Sardinia is well known for its festivals, both religious and secular. Some are spectacular with large crowds attending. Others are more laid-back affairs.
Food festivals seem almost boundless across the island. There’s a saffron festival in San Gavino Monreale, a potato festival in Gavoi and a bread and olive oil feast in Santadia, to name but a few. These festivals are held at the same time each year - June is the time for paying homage to the cherry and each autumn, chestnuts and snails are celebrated. In April, it is the turn of the sea urchin (ricci in Italian) and nougat.
The Sea Urchin Festival
Each year in April, hundreds flock to the west coast village of Buggeru for La Festa de Ricci, seeing this sleepy, former mining town spring into life. Trestle tables and benches are laid out around the port, while a huge team of volunteers clean and cook the locally caught fresh sea urchins. It’s a fabulous chance to try this popular Sardinian delicacy, with a glass of local wine, pasta served with a ricci sauce and some octopus tempura.
The Nougat Festival
For many centuries, Nougat, a sweet confection made from honey, almonds and egg whites, has been enjoyed throughout France, Spain, Italy and the Middle East. Its actual origin, however, is uncertain. In Italy, including Sardinia, it is known as Torrone. And in Sardinia, hazelnuts, as well as almonds, are used. You can find the recipe here, Sardinian torrone nougat. Each year on the 2nd Sunday after Easter (30th April in 2017) the ‘Nougat (Torrone) Festival’ is celebrated in Tonara in the province of Nuoro in Central Sardinia.
Photo credit: Claudio Stocco | Shutterstock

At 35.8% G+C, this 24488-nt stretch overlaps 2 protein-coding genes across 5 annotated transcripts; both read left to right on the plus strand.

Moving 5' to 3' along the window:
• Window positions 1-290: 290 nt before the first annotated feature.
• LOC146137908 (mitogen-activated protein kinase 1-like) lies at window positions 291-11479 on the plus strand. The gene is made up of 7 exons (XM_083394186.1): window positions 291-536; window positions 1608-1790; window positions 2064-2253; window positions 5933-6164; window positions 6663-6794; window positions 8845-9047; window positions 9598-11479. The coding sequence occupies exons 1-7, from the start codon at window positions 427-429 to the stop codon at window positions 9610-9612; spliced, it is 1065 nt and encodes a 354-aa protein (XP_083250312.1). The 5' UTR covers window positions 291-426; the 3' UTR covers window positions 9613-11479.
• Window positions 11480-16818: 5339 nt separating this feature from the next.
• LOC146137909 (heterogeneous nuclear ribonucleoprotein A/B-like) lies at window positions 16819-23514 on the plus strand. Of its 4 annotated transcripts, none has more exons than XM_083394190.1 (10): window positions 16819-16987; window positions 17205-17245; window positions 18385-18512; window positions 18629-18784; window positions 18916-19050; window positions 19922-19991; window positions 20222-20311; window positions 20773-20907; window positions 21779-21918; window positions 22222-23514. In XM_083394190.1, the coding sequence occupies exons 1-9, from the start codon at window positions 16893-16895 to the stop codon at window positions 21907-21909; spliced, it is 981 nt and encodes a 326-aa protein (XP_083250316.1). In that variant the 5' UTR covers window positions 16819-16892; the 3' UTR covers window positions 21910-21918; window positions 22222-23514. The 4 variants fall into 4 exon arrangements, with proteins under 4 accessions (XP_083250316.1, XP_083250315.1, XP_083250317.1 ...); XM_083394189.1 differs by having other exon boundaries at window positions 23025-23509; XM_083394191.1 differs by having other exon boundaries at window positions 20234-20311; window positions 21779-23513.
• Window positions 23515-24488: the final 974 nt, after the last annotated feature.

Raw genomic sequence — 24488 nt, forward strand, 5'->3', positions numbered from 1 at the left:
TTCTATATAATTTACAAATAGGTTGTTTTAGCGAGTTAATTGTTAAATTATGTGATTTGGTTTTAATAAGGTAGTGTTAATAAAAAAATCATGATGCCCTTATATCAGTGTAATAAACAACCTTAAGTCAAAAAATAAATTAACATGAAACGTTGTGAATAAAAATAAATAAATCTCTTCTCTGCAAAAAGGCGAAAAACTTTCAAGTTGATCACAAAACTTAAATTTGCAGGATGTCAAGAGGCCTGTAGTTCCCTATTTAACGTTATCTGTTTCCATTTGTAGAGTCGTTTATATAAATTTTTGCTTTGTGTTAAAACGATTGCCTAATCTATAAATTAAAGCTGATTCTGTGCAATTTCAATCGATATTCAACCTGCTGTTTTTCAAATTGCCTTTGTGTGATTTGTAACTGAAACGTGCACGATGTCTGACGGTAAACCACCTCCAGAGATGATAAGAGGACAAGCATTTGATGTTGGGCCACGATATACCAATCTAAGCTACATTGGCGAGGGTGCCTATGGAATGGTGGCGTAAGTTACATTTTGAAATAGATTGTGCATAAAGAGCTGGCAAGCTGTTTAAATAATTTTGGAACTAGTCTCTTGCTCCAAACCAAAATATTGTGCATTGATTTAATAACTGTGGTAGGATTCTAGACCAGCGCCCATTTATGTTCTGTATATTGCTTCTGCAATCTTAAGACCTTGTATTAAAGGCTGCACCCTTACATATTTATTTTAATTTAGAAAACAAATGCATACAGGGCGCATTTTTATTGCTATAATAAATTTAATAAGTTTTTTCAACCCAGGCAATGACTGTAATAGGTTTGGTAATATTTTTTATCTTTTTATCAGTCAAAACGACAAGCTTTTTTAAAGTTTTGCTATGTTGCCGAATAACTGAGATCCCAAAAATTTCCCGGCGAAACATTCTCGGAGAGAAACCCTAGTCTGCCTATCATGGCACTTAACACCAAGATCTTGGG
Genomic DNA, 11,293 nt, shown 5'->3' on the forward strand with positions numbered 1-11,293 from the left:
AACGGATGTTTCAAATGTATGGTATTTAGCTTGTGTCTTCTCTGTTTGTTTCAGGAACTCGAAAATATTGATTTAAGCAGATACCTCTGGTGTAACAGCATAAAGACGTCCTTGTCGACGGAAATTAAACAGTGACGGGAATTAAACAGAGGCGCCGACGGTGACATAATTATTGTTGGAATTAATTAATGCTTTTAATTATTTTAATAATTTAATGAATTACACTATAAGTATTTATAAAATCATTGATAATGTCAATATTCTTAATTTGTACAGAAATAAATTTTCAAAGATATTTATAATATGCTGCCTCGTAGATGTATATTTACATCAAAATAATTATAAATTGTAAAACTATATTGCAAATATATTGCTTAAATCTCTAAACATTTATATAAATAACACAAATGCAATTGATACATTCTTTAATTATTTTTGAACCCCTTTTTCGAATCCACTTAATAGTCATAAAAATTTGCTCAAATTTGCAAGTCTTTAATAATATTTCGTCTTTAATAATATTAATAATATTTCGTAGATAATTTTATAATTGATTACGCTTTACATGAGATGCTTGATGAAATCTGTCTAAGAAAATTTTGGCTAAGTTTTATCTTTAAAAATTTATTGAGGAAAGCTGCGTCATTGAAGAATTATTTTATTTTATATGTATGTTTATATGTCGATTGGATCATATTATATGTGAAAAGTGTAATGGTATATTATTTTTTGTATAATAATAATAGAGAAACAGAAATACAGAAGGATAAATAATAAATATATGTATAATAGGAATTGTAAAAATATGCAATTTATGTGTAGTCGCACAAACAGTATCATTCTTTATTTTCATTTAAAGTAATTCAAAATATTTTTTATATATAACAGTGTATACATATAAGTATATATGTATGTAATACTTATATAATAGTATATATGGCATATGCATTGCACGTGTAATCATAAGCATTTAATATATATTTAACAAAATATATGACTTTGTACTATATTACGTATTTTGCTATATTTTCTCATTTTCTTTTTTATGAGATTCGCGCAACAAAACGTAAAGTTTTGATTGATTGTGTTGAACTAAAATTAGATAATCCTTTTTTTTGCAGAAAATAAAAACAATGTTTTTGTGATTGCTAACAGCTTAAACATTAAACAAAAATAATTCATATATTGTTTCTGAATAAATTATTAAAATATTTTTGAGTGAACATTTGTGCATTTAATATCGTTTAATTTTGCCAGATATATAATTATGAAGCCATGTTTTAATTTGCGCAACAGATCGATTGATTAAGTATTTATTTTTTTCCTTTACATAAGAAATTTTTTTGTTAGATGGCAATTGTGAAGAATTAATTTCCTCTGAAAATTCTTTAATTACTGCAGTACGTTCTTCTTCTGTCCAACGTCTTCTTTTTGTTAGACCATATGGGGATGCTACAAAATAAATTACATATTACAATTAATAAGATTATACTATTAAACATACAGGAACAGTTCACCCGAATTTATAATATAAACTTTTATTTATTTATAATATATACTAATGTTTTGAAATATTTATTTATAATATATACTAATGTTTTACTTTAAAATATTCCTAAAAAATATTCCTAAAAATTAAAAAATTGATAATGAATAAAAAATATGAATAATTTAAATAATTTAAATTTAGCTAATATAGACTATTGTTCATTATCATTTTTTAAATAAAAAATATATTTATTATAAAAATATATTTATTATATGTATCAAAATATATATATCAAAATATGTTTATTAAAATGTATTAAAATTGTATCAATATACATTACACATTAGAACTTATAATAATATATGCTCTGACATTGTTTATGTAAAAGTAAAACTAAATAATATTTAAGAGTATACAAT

In Cagliari on April 28th, the Sa Die de Sa Sardigna is held. The day is celebrated in memory of a Sardinian insurrection that freed the island from Piedmont domination in 1794, first in Cagliari, with Alghero and Sassari soon following. Historic events are re-enacted throughout the day, with concerts and folklore shows in the evening. First held in Cagliari in 1993, the festival is now also celebrated in most major towns around the island.
Holy Week falls in April this year, starting with sas Prammas, the Palm Sunday Procession, commemorating when Jesus first entered Jerusalem. Throughout the following week, various traditional rituals and processions occur including those on Good Friday devoted to Christ’s death.
Easter Sunday celebrates the Resurrection with joyous processions seeing crowds of people applauding, throwing flowers and playing traditional instruments to accompany the statue of the risen Christ as it goes to meet the statue of the Madonna. Families then come together for a traditional meal. You can find out more about Easter in Alghero in our blog post The Holy Week in Alghero - a mystical Catalan event.
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Photo credit: Muro Morittu
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